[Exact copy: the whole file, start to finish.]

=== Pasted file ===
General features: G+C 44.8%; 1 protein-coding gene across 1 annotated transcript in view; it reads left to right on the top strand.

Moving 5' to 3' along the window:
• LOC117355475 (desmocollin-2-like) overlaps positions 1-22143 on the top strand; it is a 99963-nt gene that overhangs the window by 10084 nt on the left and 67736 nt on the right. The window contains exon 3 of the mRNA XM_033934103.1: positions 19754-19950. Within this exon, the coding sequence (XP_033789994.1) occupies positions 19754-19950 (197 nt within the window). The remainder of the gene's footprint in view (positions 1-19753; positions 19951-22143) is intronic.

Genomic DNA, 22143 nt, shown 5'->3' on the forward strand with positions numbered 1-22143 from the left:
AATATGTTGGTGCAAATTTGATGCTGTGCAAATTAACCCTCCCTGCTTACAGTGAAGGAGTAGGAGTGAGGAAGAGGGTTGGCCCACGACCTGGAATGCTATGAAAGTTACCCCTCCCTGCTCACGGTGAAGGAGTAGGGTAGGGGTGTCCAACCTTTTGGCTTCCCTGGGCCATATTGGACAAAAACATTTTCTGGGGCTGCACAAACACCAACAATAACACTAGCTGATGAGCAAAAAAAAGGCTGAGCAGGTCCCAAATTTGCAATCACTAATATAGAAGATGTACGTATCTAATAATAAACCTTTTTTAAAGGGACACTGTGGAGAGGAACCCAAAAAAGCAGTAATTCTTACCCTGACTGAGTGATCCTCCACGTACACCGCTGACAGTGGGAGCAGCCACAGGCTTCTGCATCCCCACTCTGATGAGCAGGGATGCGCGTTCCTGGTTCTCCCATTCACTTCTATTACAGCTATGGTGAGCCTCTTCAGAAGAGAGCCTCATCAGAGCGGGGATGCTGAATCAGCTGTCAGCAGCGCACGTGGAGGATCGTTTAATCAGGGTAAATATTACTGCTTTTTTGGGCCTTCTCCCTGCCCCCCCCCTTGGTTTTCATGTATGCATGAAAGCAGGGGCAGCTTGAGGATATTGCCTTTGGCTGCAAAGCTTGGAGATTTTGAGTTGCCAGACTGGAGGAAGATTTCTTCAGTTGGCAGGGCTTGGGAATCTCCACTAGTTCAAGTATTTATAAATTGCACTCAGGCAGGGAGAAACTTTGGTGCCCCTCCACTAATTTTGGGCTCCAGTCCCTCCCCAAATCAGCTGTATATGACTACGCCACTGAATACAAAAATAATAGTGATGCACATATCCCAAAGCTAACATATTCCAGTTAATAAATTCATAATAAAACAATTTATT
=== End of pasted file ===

General features: G+C 44.8%; 1 protein-coding gene across 1 annotated transcript in view; it reads left to right on the top strand.

Moving 5' to 3' along the window:
• LOC117355475 (desmocollin-2-like) overlaps positions 1-22143 on the top strand; it is a 99963-nt gene that overhangs the window by 10084 nt on the left and 67736 nt on the right. The window contains exon 3 of the mRNA XM_033934103.1: positions 19754-19950. Within this exon, the coding sequence (XP_033789994.1) occupies positions 19754-19950 (197 nt within the window). The remainder of the gene's footprint in view (positions 1-19753; positions 19951-22143) is intronic.

Genomic DNA, 22143 nt, shown 5'->3' on the forward strand with positions numbered 1-22143 from the left:
AATATGTTGGTGCAAATTTGATGCTGTGCAAATTAACCCTCCCTGCTTACAGTGAAGGAGTAGGAGTGAGGAAGAGGGTTGGCCCACGACCTGGAATGCTATGAAAGTTACCCCTCCCTGCTCACGGTGAAGGAGTAGGGTAGGGGTGTCCAACCTTTTGGCTTCCCTGGGCCATATTGGACAAAAACATTTTCTGGGGCTGCACAAACACCAACAATAACACTAGCTGATGAGCAAAAAAAAGGCTGAGCAGGTCCCAAATTTGCAATCACTAATATAGAAGATGTACGTATCTAATAATAAACCTTTTTTAAAGGGACACTGTGGAGAGGAACCCAAAAAAGCAGTAATTCTTACCCTGACTGAGTGATCCTCCACGTACACCGCTGACAGTGGGAGCAGCCACAGGCTTCTGCATCCCCACTCTGATGAGCAGGGATGCGCGTTCCTGGTTCTCCCATTCACTTCTATTACAGCTATGGTGAGCCTCTTCAGAAGAGAGCCTCATCAGAGCGGGGATGCTGAATCAGCTGTCAGCAGCGCACGTGGAGGATCGTTTAATCAGGGTAAATATTACTGCTTTTTTGGGCCTTCTCCCTGCCCCCCCCCTTGGTTTTCATGTATGCATGAAAGCAGGGGCAGCTTGAGGATATTGCCTTTGGCTGCAAAGCTTGGAGATTTTGAGTTGCCAGACTGGAGGAAGATTTCTTCAGTTGGCAGGGCTTGGGAATCTCCACTAGTTCAAGTATTTATAAATTGCACTCAGGCAGGGAGAAACTTTGGTGCCCCTCCACTAATTTTGGGCTCCAGTCCCTCCCCAAATCAGCTGTATATGACTACGCCACTGAATACAAAAATAATAGTGATGCACATATCCCAAAGCTAACATATTCCAGTTAATAAATTCATAATAAAACAATTTATT